spurred by legislation

4.8

4.8

3.6

3.2
2.7

2.6

2.5

2.4

2.3

2.0 2.0

2
1.1

Utilization

5.0

4.4

2.9

5.1

1.2 1.2
0.8

2003

2004

2005

2006

2007

2008

2009

2010

2011

2012

73%

95%

100%

81%

74%

53%

49%

51%

51%

48%

9.0

9.0

14.9

18.3

18.6

18.6

18.6

Tax on B100
( per cubic liter)

Tax exemption

Consumption of blended biodiesel

Consumption of B100 (pure biodiesel)

Actual production

Production capacity

Sources: Union for the Promotion of Oil and Protein Plants (UFOP); International Institute for Sustainable Development (IISD)

price (CPO Rotterdam). Thus, biodiesel has a higher


price than local diesel. While biodiesel in Colombia is
relatively expensive, the system guarantees stable local
production and is set up so consumers pay most of the
costs, rather than government subsidies. In order to
minimize significant increases in diesel prices at the
pump, biodiesel blending into diesel was capped at 8%,
resulting in a 5-cents-per-liter increase in the price of
diesel. Consumers appear to have adjusted to this increase,
but if the government raises the blending requirement,
costs to consumers would rise to unsustainable levels.

and Colombia and Thailand have grown from zero to


about 6% of global biodiesel production combined.
Other countries with large, fertile lands, such as those
in Sub-Saharan Africa, are also developing programs
to produce biodiesel.
To reduce market distortions while encouraging local
production, the Colombian government implemented
a combination of policies, including blend requirements
(8% to 10%), tax credits for production and consumption,
and special economic zones for biodiesel production6
all of which have been well received by investors and
the private sector. However, the most interesting design
lesson is the way it sets the price for biodiesel.

In Thailand, consumption of ethanol and biodiesel has


also increased rapidly over the past decade. The governments 10-year (2012 to 2021) Alternative Energy Development Plan aims to increase consumption of biofuels
to 3.3 billion liters per year by 2021, while easing ethanol
laws and regulations and improving farmers productivity.

The Colombian government established a price stabilization fund that secures the financial sustainability
of local producers by guaranteeing that they could sell
biodiesel at a profit. The price is set to be the higher of
two costs: the cost of locally producing crude palm oil
(CPO) or its substitutes, or importing them from the
international market at the benchmark international

It may be too early to assess the success of biofuels


initiatives in Colombia and Thailand, but in both countries, the early signs are positive.

Biofuels: From boom to bust?

What have we learned?

In some cases, however, mandates may be unnecessary


or even lead to market distortions. Thailand was able to
boost production and consumption without mandates.
Governments should carefully weigh the costs and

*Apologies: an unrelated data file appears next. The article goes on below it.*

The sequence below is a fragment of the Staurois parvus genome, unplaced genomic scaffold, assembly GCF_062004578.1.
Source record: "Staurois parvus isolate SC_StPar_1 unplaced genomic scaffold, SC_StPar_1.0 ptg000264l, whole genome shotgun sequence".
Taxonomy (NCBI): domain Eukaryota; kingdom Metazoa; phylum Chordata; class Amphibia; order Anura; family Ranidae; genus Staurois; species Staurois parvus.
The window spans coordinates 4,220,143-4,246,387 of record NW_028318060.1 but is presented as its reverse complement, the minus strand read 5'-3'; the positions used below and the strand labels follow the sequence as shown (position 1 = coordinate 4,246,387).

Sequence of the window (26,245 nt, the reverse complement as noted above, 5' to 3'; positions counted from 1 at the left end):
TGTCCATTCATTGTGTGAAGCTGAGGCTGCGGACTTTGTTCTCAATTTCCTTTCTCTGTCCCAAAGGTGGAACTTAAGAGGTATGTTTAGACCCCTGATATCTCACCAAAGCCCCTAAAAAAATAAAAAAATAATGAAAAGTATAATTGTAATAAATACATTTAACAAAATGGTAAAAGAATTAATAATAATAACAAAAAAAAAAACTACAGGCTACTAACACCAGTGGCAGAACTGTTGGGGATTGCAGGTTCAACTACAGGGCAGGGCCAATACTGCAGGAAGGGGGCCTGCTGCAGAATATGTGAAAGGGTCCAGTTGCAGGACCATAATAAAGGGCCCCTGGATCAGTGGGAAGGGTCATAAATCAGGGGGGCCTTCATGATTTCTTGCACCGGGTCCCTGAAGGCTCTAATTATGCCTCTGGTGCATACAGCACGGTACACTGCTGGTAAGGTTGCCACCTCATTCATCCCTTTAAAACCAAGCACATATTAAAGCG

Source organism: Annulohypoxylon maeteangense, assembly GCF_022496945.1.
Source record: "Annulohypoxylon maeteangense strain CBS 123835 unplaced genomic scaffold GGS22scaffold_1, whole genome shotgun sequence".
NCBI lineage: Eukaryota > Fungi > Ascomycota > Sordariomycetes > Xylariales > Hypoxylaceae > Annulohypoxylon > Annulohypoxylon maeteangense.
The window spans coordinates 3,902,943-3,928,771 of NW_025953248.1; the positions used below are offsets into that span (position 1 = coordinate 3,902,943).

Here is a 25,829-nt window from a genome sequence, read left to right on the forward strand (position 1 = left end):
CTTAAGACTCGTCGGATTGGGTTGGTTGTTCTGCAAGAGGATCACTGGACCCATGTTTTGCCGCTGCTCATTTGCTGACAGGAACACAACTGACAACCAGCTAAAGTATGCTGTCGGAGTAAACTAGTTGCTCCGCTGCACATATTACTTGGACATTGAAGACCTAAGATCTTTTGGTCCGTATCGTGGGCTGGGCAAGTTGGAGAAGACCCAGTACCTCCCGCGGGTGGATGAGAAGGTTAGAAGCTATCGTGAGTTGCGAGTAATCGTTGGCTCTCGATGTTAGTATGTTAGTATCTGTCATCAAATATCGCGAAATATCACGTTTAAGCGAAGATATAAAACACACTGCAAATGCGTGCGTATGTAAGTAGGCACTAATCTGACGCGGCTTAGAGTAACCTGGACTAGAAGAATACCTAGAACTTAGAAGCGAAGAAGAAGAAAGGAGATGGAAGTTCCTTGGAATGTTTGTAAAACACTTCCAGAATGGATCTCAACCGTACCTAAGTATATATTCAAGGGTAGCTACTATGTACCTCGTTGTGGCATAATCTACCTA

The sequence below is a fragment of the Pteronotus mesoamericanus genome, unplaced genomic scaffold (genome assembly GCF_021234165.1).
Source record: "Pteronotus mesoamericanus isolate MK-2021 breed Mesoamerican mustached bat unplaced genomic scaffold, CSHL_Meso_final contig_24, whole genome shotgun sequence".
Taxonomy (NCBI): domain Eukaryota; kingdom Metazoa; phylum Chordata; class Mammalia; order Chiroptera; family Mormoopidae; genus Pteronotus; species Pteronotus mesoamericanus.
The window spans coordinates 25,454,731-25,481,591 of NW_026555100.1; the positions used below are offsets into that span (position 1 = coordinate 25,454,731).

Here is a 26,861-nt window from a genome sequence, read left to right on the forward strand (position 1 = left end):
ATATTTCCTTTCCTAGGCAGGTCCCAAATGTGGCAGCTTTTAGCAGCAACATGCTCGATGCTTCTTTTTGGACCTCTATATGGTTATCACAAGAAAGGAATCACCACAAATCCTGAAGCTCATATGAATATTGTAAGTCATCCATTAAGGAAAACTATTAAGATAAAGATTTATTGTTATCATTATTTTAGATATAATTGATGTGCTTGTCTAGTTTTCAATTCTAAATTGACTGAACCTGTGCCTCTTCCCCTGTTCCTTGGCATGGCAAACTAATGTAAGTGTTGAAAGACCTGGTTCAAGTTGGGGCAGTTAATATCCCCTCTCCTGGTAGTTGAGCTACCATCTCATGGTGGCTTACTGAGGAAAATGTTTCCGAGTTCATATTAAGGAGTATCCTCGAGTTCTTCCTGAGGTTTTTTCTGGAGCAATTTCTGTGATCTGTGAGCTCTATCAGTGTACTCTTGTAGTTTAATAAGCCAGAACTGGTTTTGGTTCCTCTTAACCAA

benefits of policy options before implementing them
to promote sector growth.

The global biofuels industry experienced rapid growth


over the past decade, but the slowdown over the last three
years raises concerns. In Brazil, changes in government
support have pushed some producers to the point of
bankruptcy, constraining investment in future growth.
In the US and Europe, the combination of an economic
slowdown and the lack of commercially viable secondgeneration technologies at scale raises doubts about the
industrys ability to meet ambitious advanced biofuels
and GHG reduction targets without imposing too heavy
a burden on consumers or food supply.

3. Consider policy impacts on market dynamics. Some


policies intended to boost biofuels growth have led to
unintended negative consequences on international
markets, such as the EUs biofuels promotion policies
that failed to consider the impact on trade markets. A
loophole allowed producers to import large volumes
of biodiesel, mix it with low volumes of domestically
produced biodiesel and still have the mixture considered
European enough to be eligible for subsidies. That created
a large biodiesel trade market, in which Argentina and
Indonesia played their cost advantages to export to Europe.
The EU has closed this loophole only recently by introducing a punitive tariff on imports from Argentina and
Indonesia, and Argentina has filed a trade dispute before
the World Trade Organization.

What lessons from the last 10 years of biofuels boom and


bust can inform decisions that may help the industry
grow? We see five critical lessons for governments, the
private sector and other interested parties.
1. Biofuels still need government support. Biofuels are
still more expensive than fossil fuels, so government
support for the industry remains necessary across marketsthough each region may take a slightly different
approach to combining tax subsidies, investment incentives, and volume or blend mandates. Even in Brazil,
which produces the most efficient first-generation ethanol,
the industry suffered when the government pulled back
tax credits. Today, ethanol is competitive with gasoline
at the pump only in the state of So Paulo, where production costs and taxes are lowest.